Lincoln followed the tradition of drawing the nation together and redirecting their energies after a time of great internal conflict with a Thanksgiving proclamation in 1861 that has been the basis for our current traditional thanksgiving.

The year that is drawing towards its close, has been filled with the blessings of fruitful fields and healthful skies. To these bounties, which are so constantly enjoyed that we are prone to forget the source from which they come, others have been added, which are of so extraordinary a nature, that they cannot fail to penetrate and soften even the heart which is habitually insensible to the ever watchful providence of Almighty God. … No human counsel hath devised nor hath any mortal hand worked out these great things. They are the gracious gifts of the Most High God, who, while dealing with us in anger for our sins, hath nevertheless remembered mercy. It has seemed to me fit and proper that they should be solemnly, reverently and gratefully acknowledged as with one heart and one voice by the whole American People. I do therefore invite my fellow citizens in every part of the United States, and also those who are at sea and those who are sojourning in foreign lands, to set apart and observe the last Thursday of November next, as a day of Thanksgiving and Praise to our beneficent Father who dwelleth in the Heavens. And I recommend to them that while offering up the ascriptions justly due to Him for such singular deliverances and blessings, they do also, with humble penitence for our national perverseness and disobedience, commend to His tender care all those who have become widows, orphans, mourners or sufferers in the lamentable civil strife in which we are unavoidably engaged, and fervently implore the interposition of the Almighty Hand to heal the wounds of the nation and to restore it as soon as may be consistent with the Divine purposes to the full enjoyment of peace, harmony, tranquility and Union.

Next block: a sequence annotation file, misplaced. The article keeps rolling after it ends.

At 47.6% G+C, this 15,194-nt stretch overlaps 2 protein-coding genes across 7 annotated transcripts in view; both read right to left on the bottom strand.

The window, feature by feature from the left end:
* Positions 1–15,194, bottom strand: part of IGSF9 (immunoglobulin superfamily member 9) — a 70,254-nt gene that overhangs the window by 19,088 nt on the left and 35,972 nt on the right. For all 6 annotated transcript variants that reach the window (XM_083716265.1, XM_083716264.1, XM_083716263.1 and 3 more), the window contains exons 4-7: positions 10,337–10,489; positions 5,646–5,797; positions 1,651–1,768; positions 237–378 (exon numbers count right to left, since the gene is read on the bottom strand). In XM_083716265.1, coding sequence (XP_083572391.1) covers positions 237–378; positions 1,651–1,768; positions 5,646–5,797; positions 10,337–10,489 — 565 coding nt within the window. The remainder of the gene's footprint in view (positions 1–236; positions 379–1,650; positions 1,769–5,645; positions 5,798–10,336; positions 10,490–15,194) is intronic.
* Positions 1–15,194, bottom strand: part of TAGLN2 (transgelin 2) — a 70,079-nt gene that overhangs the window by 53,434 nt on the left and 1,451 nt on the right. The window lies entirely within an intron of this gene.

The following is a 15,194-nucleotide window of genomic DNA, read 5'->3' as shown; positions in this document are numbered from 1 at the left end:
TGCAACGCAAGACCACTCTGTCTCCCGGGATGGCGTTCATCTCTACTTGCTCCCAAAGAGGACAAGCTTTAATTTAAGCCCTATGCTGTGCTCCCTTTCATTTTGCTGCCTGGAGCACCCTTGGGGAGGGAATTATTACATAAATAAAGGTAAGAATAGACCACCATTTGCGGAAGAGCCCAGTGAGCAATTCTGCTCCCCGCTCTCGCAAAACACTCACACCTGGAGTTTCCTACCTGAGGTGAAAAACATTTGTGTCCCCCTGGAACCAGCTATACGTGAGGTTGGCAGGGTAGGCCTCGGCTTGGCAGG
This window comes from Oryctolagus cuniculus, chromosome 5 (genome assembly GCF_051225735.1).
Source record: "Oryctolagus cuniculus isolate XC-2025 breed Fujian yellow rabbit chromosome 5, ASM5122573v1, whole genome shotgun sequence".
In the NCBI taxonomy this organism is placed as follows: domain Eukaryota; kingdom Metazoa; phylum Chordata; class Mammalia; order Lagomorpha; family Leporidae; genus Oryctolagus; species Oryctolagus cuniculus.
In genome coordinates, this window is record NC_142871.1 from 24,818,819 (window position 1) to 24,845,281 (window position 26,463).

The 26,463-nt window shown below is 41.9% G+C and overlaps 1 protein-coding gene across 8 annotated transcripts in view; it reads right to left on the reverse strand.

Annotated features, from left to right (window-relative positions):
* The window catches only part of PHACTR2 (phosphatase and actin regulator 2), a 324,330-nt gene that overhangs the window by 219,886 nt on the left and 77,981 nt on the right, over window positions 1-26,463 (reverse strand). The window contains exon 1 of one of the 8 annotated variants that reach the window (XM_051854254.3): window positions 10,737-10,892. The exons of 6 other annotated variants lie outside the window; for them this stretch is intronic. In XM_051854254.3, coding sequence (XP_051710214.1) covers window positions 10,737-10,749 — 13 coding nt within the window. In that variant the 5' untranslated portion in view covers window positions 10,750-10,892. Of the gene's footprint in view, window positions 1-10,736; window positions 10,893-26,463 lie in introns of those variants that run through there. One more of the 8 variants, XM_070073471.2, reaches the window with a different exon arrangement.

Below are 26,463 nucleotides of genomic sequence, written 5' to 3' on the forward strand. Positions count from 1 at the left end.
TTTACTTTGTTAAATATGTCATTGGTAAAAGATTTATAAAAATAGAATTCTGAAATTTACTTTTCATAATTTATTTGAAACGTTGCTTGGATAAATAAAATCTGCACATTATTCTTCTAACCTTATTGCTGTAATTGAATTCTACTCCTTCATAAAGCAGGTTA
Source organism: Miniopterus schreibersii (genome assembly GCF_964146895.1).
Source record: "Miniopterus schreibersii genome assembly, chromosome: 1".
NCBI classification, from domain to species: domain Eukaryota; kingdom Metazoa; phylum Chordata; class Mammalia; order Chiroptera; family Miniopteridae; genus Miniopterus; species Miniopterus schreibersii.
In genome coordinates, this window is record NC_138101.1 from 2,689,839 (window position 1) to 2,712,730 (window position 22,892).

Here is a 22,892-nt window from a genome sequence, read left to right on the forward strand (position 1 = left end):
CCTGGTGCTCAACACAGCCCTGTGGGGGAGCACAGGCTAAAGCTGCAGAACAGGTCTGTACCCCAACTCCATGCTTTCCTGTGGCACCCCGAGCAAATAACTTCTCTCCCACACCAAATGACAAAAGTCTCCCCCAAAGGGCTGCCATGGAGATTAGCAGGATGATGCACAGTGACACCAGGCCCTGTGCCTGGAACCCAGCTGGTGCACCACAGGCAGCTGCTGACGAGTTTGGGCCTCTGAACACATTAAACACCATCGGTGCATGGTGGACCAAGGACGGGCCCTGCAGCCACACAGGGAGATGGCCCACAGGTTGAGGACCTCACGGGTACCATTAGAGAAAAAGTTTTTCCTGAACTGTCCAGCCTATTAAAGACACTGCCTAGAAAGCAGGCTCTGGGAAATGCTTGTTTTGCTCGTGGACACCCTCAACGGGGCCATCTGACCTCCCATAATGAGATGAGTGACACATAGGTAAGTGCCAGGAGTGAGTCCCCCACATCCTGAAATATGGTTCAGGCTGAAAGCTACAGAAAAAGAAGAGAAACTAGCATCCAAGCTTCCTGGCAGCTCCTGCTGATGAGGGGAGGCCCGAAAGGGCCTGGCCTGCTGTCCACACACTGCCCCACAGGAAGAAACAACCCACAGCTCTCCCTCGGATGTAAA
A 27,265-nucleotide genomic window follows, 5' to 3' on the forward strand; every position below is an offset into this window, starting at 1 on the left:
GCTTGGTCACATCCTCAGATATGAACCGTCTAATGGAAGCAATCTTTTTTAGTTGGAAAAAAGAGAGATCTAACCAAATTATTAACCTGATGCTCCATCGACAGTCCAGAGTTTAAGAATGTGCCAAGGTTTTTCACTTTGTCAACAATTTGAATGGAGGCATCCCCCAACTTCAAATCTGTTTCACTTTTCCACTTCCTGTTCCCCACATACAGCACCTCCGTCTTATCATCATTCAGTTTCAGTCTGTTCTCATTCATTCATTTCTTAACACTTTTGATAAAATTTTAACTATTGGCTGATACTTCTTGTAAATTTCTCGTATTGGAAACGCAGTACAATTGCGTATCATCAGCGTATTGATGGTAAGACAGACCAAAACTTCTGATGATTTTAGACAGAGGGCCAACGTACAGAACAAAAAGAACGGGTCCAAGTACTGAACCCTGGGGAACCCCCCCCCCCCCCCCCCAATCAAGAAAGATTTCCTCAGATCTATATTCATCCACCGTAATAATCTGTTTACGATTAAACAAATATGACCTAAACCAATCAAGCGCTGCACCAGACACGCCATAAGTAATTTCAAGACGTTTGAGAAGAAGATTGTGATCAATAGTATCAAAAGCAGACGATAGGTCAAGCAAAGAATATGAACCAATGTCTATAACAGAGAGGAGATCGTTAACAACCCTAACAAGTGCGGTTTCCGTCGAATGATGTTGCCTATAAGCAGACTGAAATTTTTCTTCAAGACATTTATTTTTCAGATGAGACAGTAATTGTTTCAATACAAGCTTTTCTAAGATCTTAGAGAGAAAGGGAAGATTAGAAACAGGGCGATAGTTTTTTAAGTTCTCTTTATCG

I won’t spend time looking at where we veered off this course and made this a day of excessive eating in preparation for the start of the last major shopping season of the year. Suffice it to say this is a time when our nation needs to draw together again in prayer, introspection and humility, noting our many blessings and faults, and giving thanks for our divine protection. We should commit ourselves again to working on our personal morality which protects our social happiness and free government. In recognizing the division and unrest being sown into  our daily lives, we could use a leader, or many local leaders, who recognize what the old fashioned Thanksgiving was really about, who could deliver this message to the people and call them back to the one cure that has worked for this nation in the past so that “the Almighty Hand [can] heal the wounds of the nation and to restore it as soon as may be consistent with the Divine purposes to the full enjoyment of peace, harmony, tranquility and Union.”

Anne Gassel

Anne has been writing on MEW since 2012 and has been a citizen lobbyist on Common Core since 2013. Some day she would like to see a national Hippocratic oath for educators “I will remember that there is an art to teaching as well as science, and that warmth, sympathy and understanding are sometimes more important than policy or what the data say. My first priority is to do no harm to the children entrusted to my temporary care.”